Detailed Heterogeneous Chemistry Implemented in a Particle-Resolved Aerosol Model
Kaiser, Jan Christopher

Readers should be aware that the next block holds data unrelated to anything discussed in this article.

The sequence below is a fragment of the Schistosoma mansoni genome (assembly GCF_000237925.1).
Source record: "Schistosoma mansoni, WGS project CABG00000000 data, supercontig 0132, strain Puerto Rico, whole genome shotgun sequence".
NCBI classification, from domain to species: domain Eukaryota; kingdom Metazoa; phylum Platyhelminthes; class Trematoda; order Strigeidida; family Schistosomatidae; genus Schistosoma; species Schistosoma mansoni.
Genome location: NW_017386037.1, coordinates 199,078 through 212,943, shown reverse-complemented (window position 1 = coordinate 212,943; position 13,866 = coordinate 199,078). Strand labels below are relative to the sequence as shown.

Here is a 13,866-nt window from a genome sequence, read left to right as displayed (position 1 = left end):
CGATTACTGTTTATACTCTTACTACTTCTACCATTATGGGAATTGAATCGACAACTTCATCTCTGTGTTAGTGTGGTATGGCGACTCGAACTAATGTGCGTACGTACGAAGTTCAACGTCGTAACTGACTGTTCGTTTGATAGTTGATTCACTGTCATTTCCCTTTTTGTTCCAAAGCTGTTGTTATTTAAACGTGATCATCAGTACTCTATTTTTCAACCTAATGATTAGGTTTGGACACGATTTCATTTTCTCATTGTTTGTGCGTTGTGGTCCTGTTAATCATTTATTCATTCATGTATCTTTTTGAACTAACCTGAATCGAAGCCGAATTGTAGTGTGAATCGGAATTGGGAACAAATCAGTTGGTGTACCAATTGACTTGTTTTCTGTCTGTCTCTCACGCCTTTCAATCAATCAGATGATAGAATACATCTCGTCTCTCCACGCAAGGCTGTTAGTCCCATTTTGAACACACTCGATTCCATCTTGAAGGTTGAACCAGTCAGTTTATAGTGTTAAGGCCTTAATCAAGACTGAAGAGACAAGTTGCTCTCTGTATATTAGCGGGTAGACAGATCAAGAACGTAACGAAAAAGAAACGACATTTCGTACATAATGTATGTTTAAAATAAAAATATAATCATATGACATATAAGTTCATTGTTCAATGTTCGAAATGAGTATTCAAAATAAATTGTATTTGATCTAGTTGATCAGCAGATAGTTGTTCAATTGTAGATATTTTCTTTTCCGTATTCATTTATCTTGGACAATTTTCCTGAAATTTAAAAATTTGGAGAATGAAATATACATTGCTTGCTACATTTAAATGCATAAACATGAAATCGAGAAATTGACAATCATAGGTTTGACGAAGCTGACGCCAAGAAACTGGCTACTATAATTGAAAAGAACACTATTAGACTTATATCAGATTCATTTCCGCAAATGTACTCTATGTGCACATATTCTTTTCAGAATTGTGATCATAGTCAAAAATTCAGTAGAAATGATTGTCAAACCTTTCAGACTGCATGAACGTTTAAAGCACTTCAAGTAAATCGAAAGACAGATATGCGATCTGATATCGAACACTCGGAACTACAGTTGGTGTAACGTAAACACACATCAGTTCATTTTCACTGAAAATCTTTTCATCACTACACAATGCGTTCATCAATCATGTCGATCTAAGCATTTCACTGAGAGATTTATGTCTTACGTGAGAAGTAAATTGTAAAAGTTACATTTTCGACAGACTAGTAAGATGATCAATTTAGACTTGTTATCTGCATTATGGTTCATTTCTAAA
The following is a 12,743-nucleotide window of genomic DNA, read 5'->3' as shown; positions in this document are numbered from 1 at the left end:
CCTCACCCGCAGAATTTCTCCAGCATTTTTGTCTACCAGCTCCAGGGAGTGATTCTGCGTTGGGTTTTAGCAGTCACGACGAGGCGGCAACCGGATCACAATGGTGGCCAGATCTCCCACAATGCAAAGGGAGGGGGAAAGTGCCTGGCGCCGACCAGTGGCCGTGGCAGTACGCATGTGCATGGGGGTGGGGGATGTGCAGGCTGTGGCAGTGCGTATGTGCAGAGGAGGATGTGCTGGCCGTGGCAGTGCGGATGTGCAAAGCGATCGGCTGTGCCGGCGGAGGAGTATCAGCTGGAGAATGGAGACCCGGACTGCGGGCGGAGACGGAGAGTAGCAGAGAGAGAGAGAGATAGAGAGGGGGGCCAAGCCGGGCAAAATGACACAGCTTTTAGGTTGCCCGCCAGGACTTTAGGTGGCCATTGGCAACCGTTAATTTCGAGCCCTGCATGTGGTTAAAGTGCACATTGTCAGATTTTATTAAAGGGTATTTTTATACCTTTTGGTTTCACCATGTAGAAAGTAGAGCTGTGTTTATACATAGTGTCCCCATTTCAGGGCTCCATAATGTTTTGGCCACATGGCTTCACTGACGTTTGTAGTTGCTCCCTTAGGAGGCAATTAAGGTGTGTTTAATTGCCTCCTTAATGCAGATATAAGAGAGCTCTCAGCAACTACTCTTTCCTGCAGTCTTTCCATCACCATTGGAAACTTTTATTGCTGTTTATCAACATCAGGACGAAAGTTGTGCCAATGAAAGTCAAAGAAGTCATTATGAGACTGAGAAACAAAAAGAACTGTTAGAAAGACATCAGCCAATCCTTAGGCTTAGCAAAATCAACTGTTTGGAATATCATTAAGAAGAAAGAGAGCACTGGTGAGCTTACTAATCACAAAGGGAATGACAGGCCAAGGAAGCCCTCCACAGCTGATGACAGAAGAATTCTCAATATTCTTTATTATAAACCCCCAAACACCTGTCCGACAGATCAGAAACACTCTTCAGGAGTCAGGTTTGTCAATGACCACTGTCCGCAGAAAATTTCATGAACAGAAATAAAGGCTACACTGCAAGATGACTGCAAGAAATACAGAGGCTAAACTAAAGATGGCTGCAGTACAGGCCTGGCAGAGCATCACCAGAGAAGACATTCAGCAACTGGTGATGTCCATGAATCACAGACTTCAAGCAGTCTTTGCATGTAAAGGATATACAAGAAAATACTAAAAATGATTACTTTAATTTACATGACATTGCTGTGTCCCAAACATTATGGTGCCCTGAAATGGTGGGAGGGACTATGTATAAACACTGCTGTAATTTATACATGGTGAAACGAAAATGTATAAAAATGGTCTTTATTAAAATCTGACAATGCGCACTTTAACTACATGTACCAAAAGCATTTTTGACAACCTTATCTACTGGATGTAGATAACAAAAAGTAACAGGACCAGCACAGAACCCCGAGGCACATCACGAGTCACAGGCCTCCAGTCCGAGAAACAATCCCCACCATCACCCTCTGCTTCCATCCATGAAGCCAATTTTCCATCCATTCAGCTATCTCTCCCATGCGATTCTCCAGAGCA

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In this study, heterogeneous chemical reactions between trace gases and atmospheric soot particles are investigated using a particle-resolved aerosol model. The model accounts for physical and chemical processes in the atmosphere that change both particulate and gas phase composition. Four reactive gases, namely the major atmospheric oxidants O3, NO2, OH, and NO3, are considered to compete with non-reactive water vapor for active surface sites on the soot particles coated with polycyclic aromatic hydrocarbons (PAHs). For this purpose, the state-of-the-art particle-resolved aerosol model PartMC-MOSAIC (Particle Monte Carlo model, coupled to the MOdel for Simulating Aerosol Interactions and Chemistry) has been extended to include heterogeneous chemicalkinetics based on the recently developed Poeschl-Rudich-Ammann (PRA) framework. PartMC-MOSAIC enables us to model continuous soot emissions with a realistic particle size distribution and to track each particle's composition individually over the course of a 24 hour simulation. The flux-based approach of the PRA framework accounts for dynamic changes in the uptake of gas species on particle surfaces, which are caused by changes of gas phase and particle composition and associated modification of surface properties. Thus, it is possible to assess in detail the effects of heterogeneous reactions between major atmospheric oxidants and PAH coated soot surfaces on gas phase composition, on uptake kinetics, and on degradation of particle-bound PAHs in atmospherically relevant scenarios. In contrast to previous modeling results we found no significant impact of these reactions on gas phase composition, regardless of the magnitude of soot emissions. Reactive uptake of O3 and NO2 is found to decrease by several orders of magnitude in the first minute of a particle's atmospheric lifetime but to stay relatively constant thereafter. This is in agreement with the results of previous applications of the PRA framework and experimental data. In case of OH and NO3, uptake coefficients vary with the degree of PAH degradation. They are higher than those for O3 and NO2 during day (&sim 10<super>-1</super> to &sim 10<super>-4</super> vs. &sim 10<super>-7</super> to &sim 10<super>-5</super>), but may be significantly lower at night (as low as &sim 10<super>-9</super>), when particle-bound PAHs are very efficiently depleted by reaction with NO3. PAH lifetime is on the order of minutes during day, when it is determined mainly by O3, which is about an order of magnitude lower than other laboratory and modeling studies suggested. During night, when NO3 levels are high, the PAH coating is oxidized within seconds, in agreement with experimental results. This study is the first to assess heterogeneous kinetics in atmospheric systems employing a particle-resolved aerosol model, and the complexity of the considered scenarios exceeds that of previous laboratory experiments and modeling studies. The results presented here allow for a much improved evaluation of the role of soot, one of the most ubiquitous types of atmospheric particles, on atmospheric gas phase composition and of its impact on health related issues and climate.